> I think this goes back to some of what I was talking about with you
> around paying attention to the data structure first and then
> pipelining that through a number of transformational functions rather
> than thinking about the interface first and then implementing in from
> there.

Steve Freeman

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Apr 10, 2013, 6:23:39 AM4/10/13
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Ah, you didn't say Smalltalk. That makes sense.

It's interesting to remember that TDD has its origins in a REPL environment of the kind that Simon mentioned.

S.

Chris Jenkins

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Apr 10, 2013, 6:24:12 AM4/10/13
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I think it heavily depends on your language and your tools. In
Smalltalk it's _usual_ to spend a large amount of your time in the
debugger with unit tests. It's a highly productive way to develop, in
Smalltalk at least: a good debugger that can roll back and forth on
the stack arbitrarily, fix-and-continue debugging and a dynamic
environment/language means that you can literally write your test
case, watch it fail, and implement the missing functionality entirely
in the debugger.

That's actually exactly how I work with Java in Eclipse (single step through until something goes wrong, then fix the code and let the Eclipse debugger restart the method) but the Smalltalk tools that you describe sound a bit better :-)

The thing is, Java kind of makes it necessary to work like that because of the large amount of icky global state that needs to be set up before a particular method can run. In Clojure, I really like the way that the preconditions of a (pure) function are contained within the arguments to that function which makes it a lot easier to just call it from the REPL.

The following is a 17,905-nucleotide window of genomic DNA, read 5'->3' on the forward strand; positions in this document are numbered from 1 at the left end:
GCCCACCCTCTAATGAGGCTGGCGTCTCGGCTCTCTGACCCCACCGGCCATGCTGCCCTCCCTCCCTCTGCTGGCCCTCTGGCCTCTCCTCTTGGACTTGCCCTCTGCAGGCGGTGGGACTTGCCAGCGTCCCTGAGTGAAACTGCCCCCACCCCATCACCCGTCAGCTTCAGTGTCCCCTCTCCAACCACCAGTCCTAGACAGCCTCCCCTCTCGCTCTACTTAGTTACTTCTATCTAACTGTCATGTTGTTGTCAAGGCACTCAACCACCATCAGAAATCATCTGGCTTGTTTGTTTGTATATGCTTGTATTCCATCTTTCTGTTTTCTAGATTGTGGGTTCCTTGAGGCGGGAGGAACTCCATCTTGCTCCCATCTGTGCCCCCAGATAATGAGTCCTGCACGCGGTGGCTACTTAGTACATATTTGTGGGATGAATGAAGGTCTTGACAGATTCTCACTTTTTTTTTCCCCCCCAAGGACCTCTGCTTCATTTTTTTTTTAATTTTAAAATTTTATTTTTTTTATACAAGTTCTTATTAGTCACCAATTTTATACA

Cheers,

Chris

Steve Freeman

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Apr 10, 2013, 6:27:54 AM4/10/13
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On 10 Apr 2013, at 11:24, Chris Jenkins wrote:
> That's actually exactly how I work with Java in Eclipse (single step
> through until something goes wrong, then fix the code and let the Eclipse
> debugger restart the method) but the Smalltalk tools that you describe
> sound a bit better :-)

when it comes to language wars, I really don't care because I'm not using Smalltalk any more...

> The thing is, Java kind of makes it necessary to work like that because of
> the large amount of icky global state that needs to be set up before a
> particular method can run. In Clojure, I really like the way that the
> preconditions of a (pure) function are contained within the arguments to
> that function which makes it a lot easier to just call it from the REPL.

That kind of structure is a design choice rather than a language requirement. Many of us have been writing "functional" Java for some years, and of course, clojure runs on the JVM

S

Frank Shearar

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Apr 10, 2013, 6:41:33 AM4/10/13
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On 10 April 2013 11:27, Steve Freeman <st...@m3p.co.uk> wrote:
> On 10 Apr 2013, at 11:24, Chris Jenkins wrote:
>> That's actually exactly how I work with Java in Eclipse (single step
>> through until something goes wrong, then fix the code and let the Eclipse
>> debugger restart the method) but the Smalltalk tools that you describe
>> sound a bit better :-)
>
> when it comes to language wars, I really don't care because I'm not using Smalltalk any more...

I didn't mention Smalltalk to start a language war :) I just find it
interesting the way design decisions in the languages and tools - and
the availability of certain tools - makes certain things (like living
in the debugger) seem natural that to others would seem highly
_un_natural.

frank

Julian Birch

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Apr 11, 2013, 3:44:24 PM4/11/13
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Given that no-one in history has written a comprehensive test suite after the fact

I've come close.  I inherited a large, badly performing and fragile system with no tests.  Built an integration test harness and built a test every time something broke.  In fact, I'd say it was pretty much the only thing I could do with it.

About a year and 350 tests later, I was sufficiently confident I could actually respond to "I think there's something wrong with the system." with "Unlikely, but I'll investigate.".

Architecture was still a complete mess, though.

J


Steve Freeman

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Apr 12, 2013, 4:05:12 AM4/12/13
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OK, almost no one...

S.